12-15. Put on, therefore, as the elect of God. As a chosen, holy and beloved nation, put on these graces. A heart of compassion (Revision), etc. These are all traits of Christ, and must be found in us if he is our life. 13. Forbearing . . . forgiving. How often and earnestly long-suffering and forbearance are enjoined! Nor have we grounds for expecting that God will forgive us unless we also forgive (Matt. 6:12). Christ is our example. 14. Above all these things put on love. If our souls are imbued with love, like that of Christ, it will be easy then to forbear and forgive. The bond of perfectness. All the Christian graces are bound together in love. It is the source of them all. 15. Let the peace of Christ rule. The peace of those who are made brethren in Christ and filled with his love. It must reign in the heart, then it will rule in the acts. This is the peace to  which Jew, Gentile, and every race is called in one body. There must be no discord, schism, or factious spirit in the fold.
16, 17. Let the word of Christ. The word that has been preached to you. Dwell in you. As in a temple. Richly in all wisdom. If we treasure it up richly we will have the divine wisdom in our hearts. Teaching and admonishing. Those having the indwelling word would have ability to teach. In psalms, etc. Teaching and admonishing were to be present even in song. Song was to have another object than to please the ear. It was not for enjoyment, but for edification. The species of song are named here and in Eph. 5:19. For the distinction, see notes there. Singing with grace. With Christ's grace in your hearts; that is, with hearts pervaded by the love of Christ. 17. Whatsoever ye do. Whether it be singing, whether it be word or deed, do all in the name of the Lord Jesus. Neither in worship, nor in his business and pleasures, must be the Christian engage in anything that cannot be done in Christ's name; i. e., by his authority and in prayer to him. This covers the whole life. It applies to conduct, to places of resort, to secular calling. If doubtful, see if you can on your knees ask Christ to go with you and bless you in what you are about to undertake. Giving thanks. The Christian should always be thankful, because if he "does all in the name of Jesus," the Lord will always be with him, and work out all for good.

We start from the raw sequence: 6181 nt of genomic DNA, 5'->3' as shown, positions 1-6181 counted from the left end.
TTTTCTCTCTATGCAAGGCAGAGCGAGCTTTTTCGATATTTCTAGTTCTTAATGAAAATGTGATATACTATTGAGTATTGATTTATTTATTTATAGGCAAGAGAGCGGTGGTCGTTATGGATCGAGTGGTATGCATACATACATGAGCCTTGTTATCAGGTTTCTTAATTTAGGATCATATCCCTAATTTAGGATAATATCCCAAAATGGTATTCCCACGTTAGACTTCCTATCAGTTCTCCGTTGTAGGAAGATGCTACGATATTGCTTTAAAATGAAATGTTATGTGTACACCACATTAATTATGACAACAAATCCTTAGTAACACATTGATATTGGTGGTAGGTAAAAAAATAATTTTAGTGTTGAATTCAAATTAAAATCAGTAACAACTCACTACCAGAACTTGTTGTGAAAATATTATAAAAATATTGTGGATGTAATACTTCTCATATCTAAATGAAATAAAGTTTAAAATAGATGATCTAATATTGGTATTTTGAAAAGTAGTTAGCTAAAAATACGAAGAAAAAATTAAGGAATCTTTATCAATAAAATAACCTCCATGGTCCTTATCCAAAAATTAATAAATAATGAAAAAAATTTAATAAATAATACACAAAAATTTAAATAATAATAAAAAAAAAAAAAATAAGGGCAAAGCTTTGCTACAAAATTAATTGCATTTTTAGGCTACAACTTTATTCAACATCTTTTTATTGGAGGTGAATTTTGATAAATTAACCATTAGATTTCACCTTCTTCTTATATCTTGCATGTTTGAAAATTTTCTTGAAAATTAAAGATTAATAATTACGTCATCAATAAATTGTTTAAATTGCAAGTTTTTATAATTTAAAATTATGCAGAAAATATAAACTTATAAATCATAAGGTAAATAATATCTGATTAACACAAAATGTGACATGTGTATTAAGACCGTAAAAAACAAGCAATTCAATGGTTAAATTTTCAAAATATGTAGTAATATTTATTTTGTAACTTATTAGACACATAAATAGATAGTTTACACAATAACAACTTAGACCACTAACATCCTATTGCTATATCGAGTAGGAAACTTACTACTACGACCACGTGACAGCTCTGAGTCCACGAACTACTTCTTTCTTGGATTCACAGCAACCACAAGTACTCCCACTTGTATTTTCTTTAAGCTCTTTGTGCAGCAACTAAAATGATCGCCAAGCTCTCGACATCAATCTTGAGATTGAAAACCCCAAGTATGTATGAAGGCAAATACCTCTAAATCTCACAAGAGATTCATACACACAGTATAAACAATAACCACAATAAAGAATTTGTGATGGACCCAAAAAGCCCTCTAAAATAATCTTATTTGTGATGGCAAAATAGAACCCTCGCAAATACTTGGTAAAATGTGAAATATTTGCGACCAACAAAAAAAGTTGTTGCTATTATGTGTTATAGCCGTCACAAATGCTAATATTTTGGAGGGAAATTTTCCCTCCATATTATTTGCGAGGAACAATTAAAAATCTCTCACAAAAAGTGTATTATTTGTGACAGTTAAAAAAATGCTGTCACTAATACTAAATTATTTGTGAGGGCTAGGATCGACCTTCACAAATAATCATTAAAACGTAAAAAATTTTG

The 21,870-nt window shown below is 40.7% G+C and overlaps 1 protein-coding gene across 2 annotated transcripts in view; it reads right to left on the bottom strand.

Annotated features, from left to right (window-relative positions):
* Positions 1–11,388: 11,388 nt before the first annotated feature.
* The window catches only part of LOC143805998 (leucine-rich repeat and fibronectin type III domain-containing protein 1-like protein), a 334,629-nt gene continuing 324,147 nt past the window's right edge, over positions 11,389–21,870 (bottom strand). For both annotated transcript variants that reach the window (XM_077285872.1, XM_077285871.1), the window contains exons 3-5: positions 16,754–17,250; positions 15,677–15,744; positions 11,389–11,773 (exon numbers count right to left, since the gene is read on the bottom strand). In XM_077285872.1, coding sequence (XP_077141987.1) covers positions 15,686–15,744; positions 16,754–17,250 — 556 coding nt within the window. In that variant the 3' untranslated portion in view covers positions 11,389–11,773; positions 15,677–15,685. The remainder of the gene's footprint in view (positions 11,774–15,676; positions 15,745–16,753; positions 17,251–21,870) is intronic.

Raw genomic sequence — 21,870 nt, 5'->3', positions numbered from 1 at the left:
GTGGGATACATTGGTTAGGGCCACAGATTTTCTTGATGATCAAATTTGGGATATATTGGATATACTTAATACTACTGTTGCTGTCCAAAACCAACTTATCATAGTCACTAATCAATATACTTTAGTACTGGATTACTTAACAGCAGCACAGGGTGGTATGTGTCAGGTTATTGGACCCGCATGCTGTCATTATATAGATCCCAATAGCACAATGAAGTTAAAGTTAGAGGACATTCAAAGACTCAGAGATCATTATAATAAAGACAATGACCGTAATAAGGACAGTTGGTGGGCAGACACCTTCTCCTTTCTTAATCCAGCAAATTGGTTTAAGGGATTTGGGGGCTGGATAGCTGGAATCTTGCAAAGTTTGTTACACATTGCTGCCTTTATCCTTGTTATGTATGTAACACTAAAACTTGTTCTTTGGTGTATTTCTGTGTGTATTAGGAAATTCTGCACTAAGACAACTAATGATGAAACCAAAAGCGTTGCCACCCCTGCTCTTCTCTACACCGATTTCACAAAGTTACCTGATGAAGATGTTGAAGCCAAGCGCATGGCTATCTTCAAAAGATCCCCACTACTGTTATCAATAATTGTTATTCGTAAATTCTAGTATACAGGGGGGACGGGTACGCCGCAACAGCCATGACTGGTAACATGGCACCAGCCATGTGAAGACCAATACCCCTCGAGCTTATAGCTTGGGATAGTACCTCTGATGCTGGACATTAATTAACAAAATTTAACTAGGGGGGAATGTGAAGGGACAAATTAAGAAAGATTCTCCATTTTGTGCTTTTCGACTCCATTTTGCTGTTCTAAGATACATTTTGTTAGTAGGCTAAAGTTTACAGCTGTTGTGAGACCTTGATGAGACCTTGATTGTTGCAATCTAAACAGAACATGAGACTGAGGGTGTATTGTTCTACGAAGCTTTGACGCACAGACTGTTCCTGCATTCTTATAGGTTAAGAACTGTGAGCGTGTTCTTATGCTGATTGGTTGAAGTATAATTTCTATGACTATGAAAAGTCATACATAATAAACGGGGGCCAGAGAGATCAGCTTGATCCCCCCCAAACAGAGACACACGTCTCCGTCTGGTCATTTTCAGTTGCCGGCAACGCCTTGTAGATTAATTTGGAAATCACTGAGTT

18-21. The section from 3:18 to 4:1, is very similar to Eph. 5:22 to 6:9. I will refer the reader to Ephesians for fuller notes. Wives, submit yourselves. See notes on Eph. 5:22. 19. Husbands, love your wives. See notes on Eph. 5:25. 20. Children, obey your parents. See notes on Eph. 6:1. 21. Fathers, provoke not your children. See notes on Eph. 6:4.
22-25. Servants, obey. See notes on Eph. 6:5, 6. 23. And whatsoever ye do. See notes on Eph. 6:7. 24. Knowing that of the Lord. See notes on Eph. 6:8. 25. He that doeth wrong. Whether master or slave. All will be requited, and before Christ, all, master and slave, stand upon the same footing. 
[Table of Contents]|
B. W. Johnson|
The People's New Testament (1891)